A prescription is worthless if a patient can't afford it

Make sure patients can afford meds, or get assistance

Knowing that you have hit on the ideal medication for your patient's condition is a satisfying feeling. But if you fail to ask one important question before handing him the prescription — "Can you afford this medicine?" — your careful thought may have been wasted.

"A physician has an obligation to get patients the medication they need; but they [also] need to be aware if the patient can't afford the medications the physician is prescribing," says Richard J. Sagall, MD.

Sagall is a family practice and occupational medicine physician and consultant in Philadelphia who has spent several years building a Web-based, nonprofit resource, NeedyMeds.com, to help match patients with assistance in getting medications and care they might not be able to afford.

Inquiring about a patient's ability to afford prescribed medications is a question many doctors fail to ask, Sagall says.

"Doctors who don't deal with this issue by asking if the patient can afford to buy the medicine are wasting their patients' time and their own," he asserts.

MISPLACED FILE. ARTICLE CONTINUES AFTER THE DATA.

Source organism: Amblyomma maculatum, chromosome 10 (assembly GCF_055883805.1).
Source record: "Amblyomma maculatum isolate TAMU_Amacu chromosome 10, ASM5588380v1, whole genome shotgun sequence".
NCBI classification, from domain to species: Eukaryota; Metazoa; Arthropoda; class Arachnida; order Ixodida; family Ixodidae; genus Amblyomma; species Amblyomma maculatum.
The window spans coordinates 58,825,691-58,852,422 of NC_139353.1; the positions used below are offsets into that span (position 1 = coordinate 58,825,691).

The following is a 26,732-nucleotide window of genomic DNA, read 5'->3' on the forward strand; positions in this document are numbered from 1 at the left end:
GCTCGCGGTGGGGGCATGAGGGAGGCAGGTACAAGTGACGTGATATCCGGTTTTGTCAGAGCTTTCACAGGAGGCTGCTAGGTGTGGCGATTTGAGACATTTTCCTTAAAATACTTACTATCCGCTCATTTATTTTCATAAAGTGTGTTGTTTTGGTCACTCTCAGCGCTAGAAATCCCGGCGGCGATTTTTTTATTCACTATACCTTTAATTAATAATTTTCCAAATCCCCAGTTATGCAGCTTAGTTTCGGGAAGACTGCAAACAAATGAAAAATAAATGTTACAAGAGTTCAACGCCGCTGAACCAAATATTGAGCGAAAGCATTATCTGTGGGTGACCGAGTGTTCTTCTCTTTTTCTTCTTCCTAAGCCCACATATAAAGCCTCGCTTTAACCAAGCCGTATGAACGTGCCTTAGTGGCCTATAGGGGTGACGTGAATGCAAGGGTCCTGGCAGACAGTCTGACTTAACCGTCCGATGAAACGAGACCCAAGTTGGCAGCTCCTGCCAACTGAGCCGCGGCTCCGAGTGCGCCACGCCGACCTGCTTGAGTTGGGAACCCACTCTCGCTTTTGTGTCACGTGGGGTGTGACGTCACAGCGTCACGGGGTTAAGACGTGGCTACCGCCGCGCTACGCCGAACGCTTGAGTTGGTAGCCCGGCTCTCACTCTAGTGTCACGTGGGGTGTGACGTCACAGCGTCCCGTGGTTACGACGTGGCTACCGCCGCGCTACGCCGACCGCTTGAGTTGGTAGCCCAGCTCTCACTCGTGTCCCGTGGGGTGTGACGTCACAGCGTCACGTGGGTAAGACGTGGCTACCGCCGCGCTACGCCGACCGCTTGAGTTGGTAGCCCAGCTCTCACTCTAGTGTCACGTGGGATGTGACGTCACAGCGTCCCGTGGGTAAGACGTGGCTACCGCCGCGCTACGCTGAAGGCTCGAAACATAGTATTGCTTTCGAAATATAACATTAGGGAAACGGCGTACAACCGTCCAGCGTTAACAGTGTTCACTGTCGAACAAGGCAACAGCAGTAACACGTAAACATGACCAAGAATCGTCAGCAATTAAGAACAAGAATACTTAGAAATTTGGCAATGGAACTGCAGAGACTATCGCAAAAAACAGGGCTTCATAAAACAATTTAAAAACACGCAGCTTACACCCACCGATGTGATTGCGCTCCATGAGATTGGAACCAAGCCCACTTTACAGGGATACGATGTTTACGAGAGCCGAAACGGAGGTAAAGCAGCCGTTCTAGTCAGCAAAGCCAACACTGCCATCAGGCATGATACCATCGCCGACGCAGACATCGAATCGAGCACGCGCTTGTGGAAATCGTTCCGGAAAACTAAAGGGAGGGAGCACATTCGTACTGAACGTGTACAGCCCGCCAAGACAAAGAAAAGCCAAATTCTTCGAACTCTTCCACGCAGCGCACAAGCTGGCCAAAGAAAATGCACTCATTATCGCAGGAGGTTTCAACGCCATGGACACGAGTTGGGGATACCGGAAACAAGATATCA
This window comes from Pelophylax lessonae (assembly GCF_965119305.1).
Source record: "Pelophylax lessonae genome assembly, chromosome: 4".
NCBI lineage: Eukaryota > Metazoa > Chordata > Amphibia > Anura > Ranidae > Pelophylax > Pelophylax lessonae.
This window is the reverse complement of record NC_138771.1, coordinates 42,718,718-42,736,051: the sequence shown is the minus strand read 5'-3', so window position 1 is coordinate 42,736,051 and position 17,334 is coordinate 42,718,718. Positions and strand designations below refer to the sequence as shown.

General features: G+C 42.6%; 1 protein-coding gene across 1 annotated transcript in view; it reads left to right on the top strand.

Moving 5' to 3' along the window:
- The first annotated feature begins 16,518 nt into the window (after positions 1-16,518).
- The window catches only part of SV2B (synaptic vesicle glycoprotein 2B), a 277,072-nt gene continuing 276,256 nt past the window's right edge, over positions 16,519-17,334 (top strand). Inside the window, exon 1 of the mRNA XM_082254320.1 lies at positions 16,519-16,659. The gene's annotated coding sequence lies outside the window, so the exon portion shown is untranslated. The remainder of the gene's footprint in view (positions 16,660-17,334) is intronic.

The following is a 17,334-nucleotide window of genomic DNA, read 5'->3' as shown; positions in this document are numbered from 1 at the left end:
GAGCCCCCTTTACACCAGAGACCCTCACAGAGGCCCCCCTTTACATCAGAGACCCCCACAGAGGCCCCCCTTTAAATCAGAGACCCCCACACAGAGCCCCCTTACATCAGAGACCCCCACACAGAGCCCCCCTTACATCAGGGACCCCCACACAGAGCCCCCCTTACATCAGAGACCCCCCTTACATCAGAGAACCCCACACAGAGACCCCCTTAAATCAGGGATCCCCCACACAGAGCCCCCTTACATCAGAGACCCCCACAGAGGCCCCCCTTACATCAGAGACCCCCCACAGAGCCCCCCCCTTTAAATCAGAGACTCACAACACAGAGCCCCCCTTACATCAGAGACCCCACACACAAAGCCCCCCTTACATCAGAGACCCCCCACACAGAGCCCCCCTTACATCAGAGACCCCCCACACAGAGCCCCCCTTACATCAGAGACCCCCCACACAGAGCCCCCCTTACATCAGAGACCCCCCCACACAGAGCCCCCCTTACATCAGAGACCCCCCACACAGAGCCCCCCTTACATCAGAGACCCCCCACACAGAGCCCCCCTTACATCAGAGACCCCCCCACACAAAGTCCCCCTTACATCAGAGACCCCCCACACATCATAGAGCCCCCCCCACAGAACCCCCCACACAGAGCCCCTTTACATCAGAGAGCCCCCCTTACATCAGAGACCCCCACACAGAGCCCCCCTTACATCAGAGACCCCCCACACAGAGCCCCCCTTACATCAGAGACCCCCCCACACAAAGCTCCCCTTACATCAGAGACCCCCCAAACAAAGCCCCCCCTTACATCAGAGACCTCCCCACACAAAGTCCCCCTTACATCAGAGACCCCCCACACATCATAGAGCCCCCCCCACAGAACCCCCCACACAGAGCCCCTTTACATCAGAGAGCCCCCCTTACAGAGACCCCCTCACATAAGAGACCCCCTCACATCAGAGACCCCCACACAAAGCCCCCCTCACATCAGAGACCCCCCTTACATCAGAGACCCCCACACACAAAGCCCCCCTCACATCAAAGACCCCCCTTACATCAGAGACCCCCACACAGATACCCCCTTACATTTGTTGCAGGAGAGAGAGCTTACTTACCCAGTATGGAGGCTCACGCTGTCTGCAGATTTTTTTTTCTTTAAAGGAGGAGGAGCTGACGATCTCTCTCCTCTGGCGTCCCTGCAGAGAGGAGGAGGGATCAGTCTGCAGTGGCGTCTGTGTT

Some doctors might not think of asking; others might just forget. It might be an obvious question to ask a patient you know is uninsured, Sagall says, but sometimes it's easy to assume that a patient with insurance can afford the copay his or her plan requires, when the truth is that the patient cannot afford even a $10 or $20 charge.

Patients' conditions go untreated

While some drug plans provide generic or inexpensive prescription drugs at no cost or for a nominal feel, some "upper tier" or newer drugs can result in a hefty copay not affordable for some low- or fixed-income patients.

A Department of Veterans Affairs study published in 2004 showed that two-thirds of the 660 chronically ill older adults studied never told their doctors ahead of time that they planned to underuse their medications due to cost concerns, and 35% never told their doctors at all.

"If we don't ask, our patients usually won't tell," Sagall points out. "This is such an important thing, and a lot of physicians don't consider it. Not because they don't care, but because there is so much else to consider [during a patient encounter] that it is not high on their list of priorities."

According to a study funded by the National Institute on Aging, part of the National Institutes of Health, middle age and older Americans with heart disease who cut back on their prescribed medications because of cost were 50% more likely to suffer heart attacks, strokes or angina than those who did not report cost-related medication underuse. The authors, physicians with the Veterans Affairs Ann Arbor Heathcare System, also found that older patients who restricted medications due to cost concerns had increased rates of depression.

Sagall suggests physicians look at all available options before prescribing medications their patients have trouble affording. Among other alternatives:

  • Non-medicinal treatments, such as weight loss, smoking cessation, and exercise can help, but only so much, Sagall concedes.